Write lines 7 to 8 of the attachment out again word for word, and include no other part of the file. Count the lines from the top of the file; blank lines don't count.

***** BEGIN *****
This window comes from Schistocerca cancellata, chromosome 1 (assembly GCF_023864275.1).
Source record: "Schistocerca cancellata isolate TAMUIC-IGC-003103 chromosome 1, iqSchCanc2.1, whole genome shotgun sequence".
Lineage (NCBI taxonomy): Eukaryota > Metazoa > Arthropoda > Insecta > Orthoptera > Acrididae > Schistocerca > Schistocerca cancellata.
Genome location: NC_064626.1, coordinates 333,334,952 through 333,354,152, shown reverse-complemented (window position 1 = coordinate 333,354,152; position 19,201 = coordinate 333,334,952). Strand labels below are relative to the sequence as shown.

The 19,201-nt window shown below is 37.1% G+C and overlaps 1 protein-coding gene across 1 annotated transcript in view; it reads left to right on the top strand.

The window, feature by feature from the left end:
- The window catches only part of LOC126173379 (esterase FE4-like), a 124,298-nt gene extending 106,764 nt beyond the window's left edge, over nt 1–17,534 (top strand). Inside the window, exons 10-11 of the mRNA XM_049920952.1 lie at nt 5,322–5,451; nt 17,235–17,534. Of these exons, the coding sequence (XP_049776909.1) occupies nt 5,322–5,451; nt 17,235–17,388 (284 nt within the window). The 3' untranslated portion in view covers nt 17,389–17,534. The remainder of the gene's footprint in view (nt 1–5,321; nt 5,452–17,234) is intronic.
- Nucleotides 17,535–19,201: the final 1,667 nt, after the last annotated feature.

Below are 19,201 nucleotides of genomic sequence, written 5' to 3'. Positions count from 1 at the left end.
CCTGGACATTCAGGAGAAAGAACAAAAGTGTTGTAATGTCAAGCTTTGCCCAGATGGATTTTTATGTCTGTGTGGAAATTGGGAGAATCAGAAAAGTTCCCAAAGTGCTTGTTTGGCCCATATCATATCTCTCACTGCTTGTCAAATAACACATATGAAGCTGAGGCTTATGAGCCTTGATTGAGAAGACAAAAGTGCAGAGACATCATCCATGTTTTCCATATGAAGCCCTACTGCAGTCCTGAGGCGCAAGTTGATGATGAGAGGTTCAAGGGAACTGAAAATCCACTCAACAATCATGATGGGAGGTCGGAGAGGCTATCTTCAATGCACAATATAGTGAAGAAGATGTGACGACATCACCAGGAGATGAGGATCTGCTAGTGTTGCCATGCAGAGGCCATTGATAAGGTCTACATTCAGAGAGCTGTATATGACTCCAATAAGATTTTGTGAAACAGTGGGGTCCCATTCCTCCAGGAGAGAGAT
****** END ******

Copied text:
- The window catches only part of LOC126173379 (esterase FE4-like), a 124,298-nt gene extending 106,764 nt beyond the window's left edge, over nt 1–17,534 (top strand). Inside the window, exons 10-11 of the mRNA XM_049920952.1 lie at nt 5,322–5,451; nt 17,235–17,534. Of these exons, the coding sequence (XP_049776909.1) occupies nt 5,322–5,451; nt 17,235–17,388 (284 nt within the window). The 3' untranslated portion in view covers nt 17,389–17,534. The remainder of the gene's footprint in view (nt 1–5,321; nt 5,452–17,234) is intronic.
- Nucleotides 17,535–19,201: the final 1,667 nt, after the last annotated feature.